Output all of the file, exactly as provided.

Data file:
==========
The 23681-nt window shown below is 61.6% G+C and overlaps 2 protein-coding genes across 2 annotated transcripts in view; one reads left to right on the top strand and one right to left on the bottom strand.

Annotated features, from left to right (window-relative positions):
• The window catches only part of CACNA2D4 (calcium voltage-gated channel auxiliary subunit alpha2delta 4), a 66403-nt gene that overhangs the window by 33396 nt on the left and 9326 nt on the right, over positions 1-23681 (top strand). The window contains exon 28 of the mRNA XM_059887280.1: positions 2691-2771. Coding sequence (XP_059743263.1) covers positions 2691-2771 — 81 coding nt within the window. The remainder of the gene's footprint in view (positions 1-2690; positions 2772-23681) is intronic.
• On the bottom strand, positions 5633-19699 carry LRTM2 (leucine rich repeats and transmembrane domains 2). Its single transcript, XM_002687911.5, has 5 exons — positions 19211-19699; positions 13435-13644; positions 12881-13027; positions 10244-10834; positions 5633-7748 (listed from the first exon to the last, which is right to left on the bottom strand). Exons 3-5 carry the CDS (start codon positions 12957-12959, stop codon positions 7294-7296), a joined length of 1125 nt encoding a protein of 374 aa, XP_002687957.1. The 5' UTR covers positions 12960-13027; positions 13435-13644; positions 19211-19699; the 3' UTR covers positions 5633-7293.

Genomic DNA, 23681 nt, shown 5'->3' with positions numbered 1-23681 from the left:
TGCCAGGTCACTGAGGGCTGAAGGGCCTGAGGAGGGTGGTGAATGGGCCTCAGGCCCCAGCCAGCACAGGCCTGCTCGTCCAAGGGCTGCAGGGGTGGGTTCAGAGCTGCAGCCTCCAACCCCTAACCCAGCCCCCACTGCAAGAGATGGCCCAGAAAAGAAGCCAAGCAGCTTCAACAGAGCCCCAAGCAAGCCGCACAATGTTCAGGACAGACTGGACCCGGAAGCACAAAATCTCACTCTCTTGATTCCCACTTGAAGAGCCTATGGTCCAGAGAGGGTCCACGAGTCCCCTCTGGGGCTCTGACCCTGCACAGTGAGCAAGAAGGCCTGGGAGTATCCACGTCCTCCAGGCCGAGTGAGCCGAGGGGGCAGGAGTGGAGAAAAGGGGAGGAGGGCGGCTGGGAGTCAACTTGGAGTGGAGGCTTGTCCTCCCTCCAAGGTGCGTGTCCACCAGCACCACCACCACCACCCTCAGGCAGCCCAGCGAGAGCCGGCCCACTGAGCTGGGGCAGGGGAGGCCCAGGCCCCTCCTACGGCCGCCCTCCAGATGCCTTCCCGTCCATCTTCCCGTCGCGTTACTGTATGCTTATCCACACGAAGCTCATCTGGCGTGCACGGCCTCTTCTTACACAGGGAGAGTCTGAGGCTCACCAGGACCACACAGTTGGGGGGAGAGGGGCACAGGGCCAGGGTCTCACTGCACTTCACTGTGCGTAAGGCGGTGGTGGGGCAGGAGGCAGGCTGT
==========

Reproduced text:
The 23681-nt window shown below is 61.6% G+C and overlaps 2 protein-coding genes across 2 annotated transcripts in view; one reads left to right on the top strand and one right to left on the bottom strand.

Annotated features, from left to right (window-relative positions):
• The window catches only part of CACNA2D4 (calcium voltage-gated channel auxiliary subunit alpha2delta 4), a 66403-nt gene that overhangs the window by 33396 nt on the left and 9326 nt on the right, over positions 1-23681 (top strand). The window contains exon 28 of the mRNA XM_059887280.1: positions 2691-2771. Coding sequence (XP_059743263.1) covers positions 2691-2771 — 81 coding nt within the window. The remainder of the gene's footprint in view (positions 1-2690; positions 2772-23681) is intronic.
• On the bottom strand, positions 5633-19699 carry LRTM2 (leucine rich repeats and transmembrane domains 2). Its single transcript, XM_002687911.5, has 5 exons — positions 19211-19699; positions 13435-13644; positions 12881-13027; positions 10244-10834; positions 5633-7748 (listed from the first exon to the last, which is right to left on the bottom strand). Exons 3-5 carry the CDS (start codon positions 12957-12959, stop codon positions 7294-7296), a joined length of 1125 nt encoding a protein of 374 aa, XP_002687957.1. The 5' UTR covers positions 12960-13027; positions 13435-13644; positions 19211-19699; the 3' UTR covers positions 5633-7293.

Genomic DNA, 23681 nt, shown 5'->3' with positions numbered 1-23681 from the left:
TGCCAGGTCACTGAGGGCTGAAGGGCCTGAGGAGGGTGGTGAATGGGCCTCAGGCCCCAGCCAGCACAGGCCTGCTCGTCCAAGGGCTGCAGGGGTGGGTTCAGAGCTGCAGCCTCCAACCCCTAACCCAGCCCCCACTGCAAGAGATGGCCCAGAAAAGAAGCCAAGCAGCTTCAACAGAGCCCCAAGCAAGCCGCACAATGTTCAGGACAGACTGGACCCGGAAGCACAAAATCTCACTCTCTTGATTCCCACTTGAAGAGCCTATGGTCCAGAGAGGGTCCACGAGTCCCCTCTGGGGCTCTGACCCTGCACAGTGAGCAAGAAGGCCTGGGAGTATCCACGTCCTCCAGGCCGAGTGAGCCGAGGGGGCAGGAGTGGAGAAAAGGGGAGGAGGGCGGCTGGGAGTCAACTTGGAGTGGAGGCTTGTCCTCCCTCCAAGGTGCGTGTCCACCAGCACCACCACCACCACCCTCAGGCAGCCCAGCGAGAGCCGGCCCACTGAGCTGGGGCAGGGGAGGCCCAGGCCCCTCCTACGGCCGCCCTCCAGATGCCTTCCCGTCCATCTTCCCGTCGCGTTACTGTATGCTTATCCACACGAAGCTCATCTGGCGTGCACGGCCTCTTCTTACACAGGGAGAGTCTGAGGCTCACCAGGACCACACAGTTGGGGGGAGAGGGGCACAGGGCCAGGGTCTCACTGCACTTCACTGTGCGTAAGGCGGTGGTGGGGCAGGAGGCAGGCTGT